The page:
How do birds generate forward thrust?

It is obviously related to the birds’ wing flaps – but what is the physics behind this? That is, how are birds able to move forward by beating their wings?

Sort of like how you move forward when you swim. The wings aren’t just moving up and down, it’s more of a complicated sort of rotary motion. Probably the best way to get an idea of it is to go over to Youtube and look for videos of birds flying in slow motion.

Their wings come forward and grab air, then throw it behind them. Their wings aren’t really just going up and down. Think about it as if they are swimming through the air."]In this video, it looks like the front edge of the wing is quite stiff and the rear is quite flexible, so that air is being forced backwards. But that may be a naive way of visualizing what’s going on.

Fascinating video (the correct link is this if anyone was having problems watching it).

I might be looking at it wrong, but to my eyes it almost appears as though the wings are pulling the bird forward during the downbeat (downflap???).

There are probably several equivalent ways of looking at it, but one way is that the bird is constantly gliding on a downward slope, while using the flapping motion to raise its altitude. The net sum of these motions is level flight (or something else, depending on the relative contribution of the two).

I might be looking at it wrong, but to my eyes it almost appears as though the wings are pulling the bird forward during the downbeat (downflap???).

The ridgid front part of the wing compresses the air under it as it comes down and the flexible rear edge of the wing remains a bit higher and that gives the air a pathway to escape backwards. More pushing than pulling.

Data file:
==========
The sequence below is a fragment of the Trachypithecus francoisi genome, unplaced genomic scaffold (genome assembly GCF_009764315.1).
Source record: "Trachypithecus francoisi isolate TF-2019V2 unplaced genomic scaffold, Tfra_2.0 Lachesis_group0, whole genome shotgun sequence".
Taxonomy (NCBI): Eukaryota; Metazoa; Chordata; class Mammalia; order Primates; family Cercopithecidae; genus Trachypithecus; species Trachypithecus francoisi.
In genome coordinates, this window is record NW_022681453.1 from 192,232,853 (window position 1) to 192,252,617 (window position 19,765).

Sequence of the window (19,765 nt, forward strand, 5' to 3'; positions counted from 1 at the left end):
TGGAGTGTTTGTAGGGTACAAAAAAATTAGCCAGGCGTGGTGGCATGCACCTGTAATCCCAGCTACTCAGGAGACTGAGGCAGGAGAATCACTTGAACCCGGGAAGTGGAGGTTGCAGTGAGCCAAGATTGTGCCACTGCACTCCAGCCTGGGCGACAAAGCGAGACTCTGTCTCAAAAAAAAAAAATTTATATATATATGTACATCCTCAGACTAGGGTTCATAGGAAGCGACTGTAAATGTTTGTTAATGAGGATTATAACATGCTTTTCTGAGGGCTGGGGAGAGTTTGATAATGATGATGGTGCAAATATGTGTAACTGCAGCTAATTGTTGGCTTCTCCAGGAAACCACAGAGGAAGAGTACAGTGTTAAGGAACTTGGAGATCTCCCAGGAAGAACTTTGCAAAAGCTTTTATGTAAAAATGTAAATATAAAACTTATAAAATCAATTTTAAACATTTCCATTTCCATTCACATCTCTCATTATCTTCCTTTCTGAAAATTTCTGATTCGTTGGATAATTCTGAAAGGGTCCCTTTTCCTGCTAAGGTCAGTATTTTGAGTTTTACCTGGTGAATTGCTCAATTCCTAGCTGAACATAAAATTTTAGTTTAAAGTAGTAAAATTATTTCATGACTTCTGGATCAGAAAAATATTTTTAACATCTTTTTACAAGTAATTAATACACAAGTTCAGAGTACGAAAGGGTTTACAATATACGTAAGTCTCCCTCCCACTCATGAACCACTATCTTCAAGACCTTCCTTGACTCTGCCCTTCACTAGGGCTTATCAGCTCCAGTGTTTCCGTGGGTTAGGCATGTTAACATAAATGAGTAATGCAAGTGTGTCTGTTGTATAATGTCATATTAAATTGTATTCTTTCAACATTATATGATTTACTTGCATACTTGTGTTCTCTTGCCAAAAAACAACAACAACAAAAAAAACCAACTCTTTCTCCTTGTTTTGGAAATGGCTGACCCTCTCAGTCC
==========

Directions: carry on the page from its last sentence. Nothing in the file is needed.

It seems the wing behaves very differently for different birds and in different modes of flight.

The SmarterEveyDay guy had a good piece here on macaws that appears to focus on flight with rather low forward speeds. In this situation, the bird orients its wings for minimal air resistance on the upstroke - and in some cases, it even appears that the bird might be generating lift on that upstroke/backstroke. The same phenomenon appears to be happening with these Canada geese as they first take to the air, before they really get moving.

During high-speed cruise (example here), things are more like what you describe: on the downstroke, the wings are flying downhill, and the bird’s muscles are exerting effort to keep its body on a relatively level flight path. That descending flight path (during the wing downbeat) generates forward thrust in the same way that an airplane’s wings generate forward thrust when it’s in a descent.

You can actually achieve an analogous sort of motion using a skateboard. Imagine the ground is a series of hills with the peaks several feet apart, the peaks are all at one altitude, and the troughs are all at another (lower) altitude, perhaps a foot lower than the peaks. If you “pump” with your legs as you are on the downslopes and relax them on the upslopes, you can build up substantial forward speed after crossing several of these small hills, despite the fact that (at the finish) you are at the same altitude as when you started.